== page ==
Yeah, I'm a nail-biter — a cuticle-biter, specifically, and it isn't cute. While I don't know that it's necessarily something I would identify as a chronic problem, it's frequent enough that it makes my nails look kind of like those of a nervous elementary school student. So, yeah, you could say learning how to stop biting my nails is on my to-do list.
As bad a habit as it is, I know for a fact I'm certainly not alone here. According to Psychology Today, research estimates that as many as 50 percent of adults bite their nails to some degree. And, in case you didn't know, the habit of constant or chronic nail-biting actually has a name: It's called "onychophagia," and according to a 2016 study published in the journal Case Reports in Dentistry, it's one of the most common personal habits among children and young adults, despite the fact that most of us know it's not exactly a good thing to do.
Like any annoying habit, nail-biting isn't without consequences, as it can result in infection or soreness at the nail bed, for one thing. Plus, you probably don't need me or anyone else to tell you that it's low-key gross to have any part of your hands in your mouth all the time.
But fret not, my friends, because there are plenty of ways you can begin to shift out of this pesky behavior that might have started all the way back in childhood. Here are a few strategies to try out.
1Identify What Makes You Bite
As the American Academy of Dermatology (AAD) points out, you might start initially biting because you found a hangnail, or because you felt anxious or bored. When you realize what instigates a nail-biting episode, pause, take a breath, and get up to go do something else and occupy your time.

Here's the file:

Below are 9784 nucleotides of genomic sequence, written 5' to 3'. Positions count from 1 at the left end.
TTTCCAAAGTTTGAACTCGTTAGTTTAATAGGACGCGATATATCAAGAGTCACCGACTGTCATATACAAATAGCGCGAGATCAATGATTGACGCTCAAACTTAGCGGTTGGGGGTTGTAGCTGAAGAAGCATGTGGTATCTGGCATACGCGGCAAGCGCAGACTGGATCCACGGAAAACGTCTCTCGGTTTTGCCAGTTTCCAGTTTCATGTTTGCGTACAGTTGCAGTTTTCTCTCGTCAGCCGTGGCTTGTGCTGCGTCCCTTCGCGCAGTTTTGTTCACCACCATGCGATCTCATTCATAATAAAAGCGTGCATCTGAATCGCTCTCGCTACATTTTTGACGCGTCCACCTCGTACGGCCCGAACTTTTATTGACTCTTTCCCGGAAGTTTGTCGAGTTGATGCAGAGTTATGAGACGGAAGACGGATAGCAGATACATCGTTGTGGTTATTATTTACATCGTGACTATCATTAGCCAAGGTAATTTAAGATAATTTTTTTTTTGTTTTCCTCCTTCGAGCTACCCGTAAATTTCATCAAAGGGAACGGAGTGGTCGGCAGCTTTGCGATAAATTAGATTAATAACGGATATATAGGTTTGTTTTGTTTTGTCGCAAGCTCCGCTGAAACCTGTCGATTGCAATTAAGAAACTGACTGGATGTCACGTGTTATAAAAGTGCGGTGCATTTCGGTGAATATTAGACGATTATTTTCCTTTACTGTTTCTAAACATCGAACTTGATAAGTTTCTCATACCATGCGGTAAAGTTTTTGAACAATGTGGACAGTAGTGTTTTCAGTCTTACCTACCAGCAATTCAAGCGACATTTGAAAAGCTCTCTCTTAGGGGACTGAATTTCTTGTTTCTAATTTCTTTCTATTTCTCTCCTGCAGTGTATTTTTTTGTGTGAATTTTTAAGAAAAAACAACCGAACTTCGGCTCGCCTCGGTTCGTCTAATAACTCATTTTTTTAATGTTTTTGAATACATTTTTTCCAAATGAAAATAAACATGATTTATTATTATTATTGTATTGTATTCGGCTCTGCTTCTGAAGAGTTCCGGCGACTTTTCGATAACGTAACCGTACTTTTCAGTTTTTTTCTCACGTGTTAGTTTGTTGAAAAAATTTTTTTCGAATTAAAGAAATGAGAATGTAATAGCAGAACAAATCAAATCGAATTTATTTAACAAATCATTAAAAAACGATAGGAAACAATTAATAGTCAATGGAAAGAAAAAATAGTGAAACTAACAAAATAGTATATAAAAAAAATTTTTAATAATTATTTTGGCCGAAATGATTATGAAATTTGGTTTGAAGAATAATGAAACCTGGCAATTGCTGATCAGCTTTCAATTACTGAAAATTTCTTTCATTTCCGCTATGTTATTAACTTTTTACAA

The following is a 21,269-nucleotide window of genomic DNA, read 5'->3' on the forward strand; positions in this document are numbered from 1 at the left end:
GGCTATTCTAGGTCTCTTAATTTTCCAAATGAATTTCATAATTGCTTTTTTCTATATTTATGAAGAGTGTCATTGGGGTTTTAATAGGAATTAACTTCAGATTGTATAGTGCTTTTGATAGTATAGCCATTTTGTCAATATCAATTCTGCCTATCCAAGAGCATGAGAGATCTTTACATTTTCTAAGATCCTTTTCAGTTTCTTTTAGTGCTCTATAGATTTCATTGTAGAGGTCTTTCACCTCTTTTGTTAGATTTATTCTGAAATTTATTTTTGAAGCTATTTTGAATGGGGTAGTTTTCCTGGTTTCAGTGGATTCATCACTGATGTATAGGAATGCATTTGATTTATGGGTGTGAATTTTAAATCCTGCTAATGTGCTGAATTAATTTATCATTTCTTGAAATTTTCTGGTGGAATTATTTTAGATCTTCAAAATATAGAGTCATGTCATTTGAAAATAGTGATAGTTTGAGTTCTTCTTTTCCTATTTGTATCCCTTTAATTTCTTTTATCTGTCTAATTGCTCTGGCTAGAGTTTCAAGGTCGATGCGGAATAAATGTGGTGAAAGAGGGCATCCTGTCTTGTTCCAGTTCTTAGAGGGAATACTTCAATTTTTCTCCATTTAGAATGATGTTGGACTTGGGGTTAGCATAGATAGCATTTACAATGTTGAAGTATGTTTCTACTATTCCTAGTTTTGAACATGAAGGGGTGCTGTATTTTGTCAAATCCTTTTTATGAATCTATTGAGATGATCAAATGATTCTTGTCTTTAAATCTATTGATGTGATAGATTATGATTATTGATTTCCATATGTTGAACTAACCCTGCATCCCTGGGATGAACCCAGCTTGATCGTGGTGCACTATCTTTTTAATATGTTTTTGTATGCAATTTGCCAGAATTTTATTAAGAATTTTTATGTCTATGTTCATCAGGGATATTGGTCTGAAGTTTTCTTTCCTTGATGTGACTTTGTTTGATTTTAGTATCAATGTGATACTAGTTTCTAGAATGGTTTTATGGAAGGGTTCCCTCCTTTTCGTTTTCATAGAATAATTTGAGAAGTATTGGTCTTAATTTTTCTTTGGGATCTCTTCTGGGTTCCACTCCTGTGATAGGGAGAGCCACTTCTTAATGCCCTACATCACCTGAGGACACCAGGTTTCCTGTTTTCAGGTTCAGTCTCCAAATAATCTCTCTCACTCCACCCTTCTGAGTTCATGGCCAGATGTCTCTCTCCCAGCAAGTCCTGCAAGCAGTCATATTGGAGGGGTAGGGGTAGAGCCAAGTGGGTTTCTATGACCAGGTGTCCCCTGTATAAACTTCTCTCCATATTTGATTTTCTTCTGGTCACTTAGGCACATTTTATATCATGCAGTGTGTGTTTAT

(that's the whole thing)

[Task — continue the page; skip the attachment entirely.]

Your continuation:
2Keep Those Babies Painted
Another tip from the AAD is to keep your nails painted and lookin' good. Yes, it can be a rather expensive endeavor to keep up with, but you don't have to shell out cash for a fancy French manicure or anything like that. Keep 'em painted in whatever way works for you so you can stop the bite before it starts.
3Use A Bitter Nail Polish
4Replace The Habit With A New One
Psychologist Jeremy Dean wrote in Psychology Today that a good tactic is to replace this habit with another one, like chewing gum, rubbing your hands together, or keeping a stress ball or elastic band on you that you can play with and stretch.
Dean also explained that, generally speaking, if you want to stop biting your nails, you really have to want it. It may seem obvious, but if you're not genuinely invested in changing your habits, he wrote, then you're simply not going to get the results you want.
5Keep 'Em Short
Can't bite if there's not much there, right?
Even if you aren't getting your nails painted, taking care of them on the reg and keeping them short and filed will remind you when you go in for a bite that you've made a concerted effort already to shift the habit.
6Change Your All-Or-Nothing Mindset
In an article for the blog Quick and Dirty Tips, psychologist Ellen Hendriksen, Ph.D. wrote that shifting your all-or-nothing mindset can be a really good way to start changing any habit, including biting your nails. She suggested changing your thought process from, "I will stop now," to "I will start practicing now." She explained,
If, each time you catch yourself with your thumbnail between your incisors, you berate yourself with “There I go again,” or “I’m so stupid,” you’ll feel frustrated and probably give up.
Go easy on yourself, my friends, because changing any habit takes time, patience, and commitment. But rest assured, it's not impossible.